I live in the middle of the world’s biggest “Rocky Mountain High”: Boulder, Colorado. Several years ago, Colorado legalized recreational pot, and the businesses that have sprung up around weed are are growing like weeds. You can now walk down the street and buy everything from marijuana-laced gummy bears to pizza to ice cream. Even crazier, the likes of Doritos and the local Taco Bell have seen a curious spike in sales at 2 a.m.
So with all of this THC being consumed, is there a silver lining or a huge problem mounting? While there’s research on both sides of that argument, I’d like to focus on an interesting study that came across my desk this week. Turns out that if you’re old, getting stoned may help your brain, and if you’re young, you may just end up “stoned.”
I believe we were the first state in the union to legalize and quickly commercialize recreational weed. John Denver was smiling in his grave that night. What has happened since has been fascinating to watch.
First, I was a nerd growing up, so I had little opportunity for exposure to pot. My mom and dad had grown up with the Reefer Madness movies where people smoking weed went on Manson-like killing sprees! You get the picture…
In 2012, when Colorado went recreational, it was a huge experiment. While I’m neither an advocate nor a hater of legalization, I can tell you that it’s added another dimension to raising teens. Just one more thing to worry about as a parent. In the meantime, the research about the effects of THC on the brain has been all over the map. This morning’s entry caught my attention.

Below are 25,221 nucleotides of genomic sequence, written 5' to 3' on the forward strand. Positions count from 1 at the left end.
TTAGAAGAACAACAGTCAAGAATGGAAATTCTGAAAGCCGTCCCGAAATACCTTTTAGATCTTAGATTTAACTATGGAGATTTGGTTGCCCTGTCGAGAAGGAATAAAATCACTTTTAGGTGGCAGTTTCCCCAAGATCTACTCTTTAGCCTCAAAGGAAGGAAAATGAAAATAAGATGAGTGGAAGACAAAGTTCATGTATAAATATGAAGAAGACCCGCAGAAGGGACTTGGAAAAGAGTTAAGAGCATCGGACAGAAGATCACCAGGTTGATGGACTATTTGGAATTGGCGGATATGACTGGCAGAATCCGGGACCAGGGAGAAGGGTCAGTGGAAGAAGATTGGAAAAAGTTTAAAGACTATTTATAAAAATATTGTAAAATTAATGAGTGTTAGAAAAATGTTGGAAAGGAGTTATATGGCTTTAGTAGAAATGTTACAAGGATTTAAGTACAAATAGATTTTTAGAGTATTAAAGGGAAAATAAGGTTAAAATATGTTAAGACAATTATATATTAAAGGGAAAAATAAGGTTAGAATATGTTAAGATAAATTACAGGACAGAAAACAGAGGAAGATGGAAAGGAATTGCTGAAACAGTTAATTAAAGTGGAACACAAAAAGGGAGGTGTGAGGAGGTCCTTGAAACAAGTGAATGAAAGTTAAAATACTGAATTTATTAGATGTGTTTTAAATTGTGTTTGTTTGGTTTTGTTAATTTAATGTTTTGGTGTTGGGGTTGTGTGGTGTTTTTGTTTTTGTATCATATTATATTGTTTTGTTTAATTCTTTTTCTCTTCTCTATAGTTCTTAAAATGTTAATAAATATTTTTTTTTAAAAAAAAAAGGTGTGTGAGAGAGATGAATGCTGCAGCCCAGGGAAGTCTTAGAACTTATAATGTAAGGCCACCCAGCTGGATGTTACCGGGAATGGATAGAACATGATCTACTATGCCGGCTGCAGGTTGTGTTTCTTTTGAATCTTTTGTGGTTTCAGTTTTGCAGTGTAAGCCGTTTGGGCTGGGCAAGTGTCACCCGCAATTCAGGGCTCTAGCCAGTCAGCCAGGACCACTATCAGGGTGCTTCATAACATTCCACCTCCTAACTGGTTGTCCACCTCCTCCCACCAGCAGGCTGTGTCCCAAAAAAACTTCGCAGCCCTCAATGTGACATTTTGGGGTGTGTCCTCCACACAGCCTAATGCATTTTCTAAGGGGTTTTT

The study, published this week, explored the effects of tetrahydrocannabinol (THC), the active ingredient in marijuana, on the brains of mice in three age groups: 2 months, 12 months, and 18 months. Correlating this to human years, this would roughly be youth, middle-aged, and old-aged respectively. Researchers discovered that in aging mice (in the 12- and 18-month groups) there was an improvement in both mental performance as well as gene activity in the brain: “Here we show that a low dose of…tetrahydrocannabinol (THC) reversed the age-related decline in cognitive performance of mice aged 12 and 18 months…THC treatment restored hippocampal gene transcription patterns such that the expression profiles of THC-treated mice aged 12 months closely resembled those of THC-free animals aged 2 months.” Translation? Weed helped grandma think better, and this may have been due to reversing the genetic clock in the brain.
Interestingly, the mice in the young group (2 months) had a much different response to the THC treatments—they experienced a mental decline, behaving similarly to the older mice prior to THC treatment. So the treatments seemed to have a reverse effect on the younger mice!
The upshot? We need to get my mother and mother-in-law stoned, given that both can’t remember what they had for breakfast! In the meantime, the fact that there was a reverse impact on younger mice just gives me one more thing to worry about as a parent in the Mile “High” state!
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About the Author
Christopher J. Centeno, M.D. is an international expert and specialist in regenerative medicine and the clinical use of mesenchymal stem cells in orthopedics. He is board certified in physical medicine as well as rehabilitation and in pain management through The American Board of Physical Medicine and Rehabilitation.…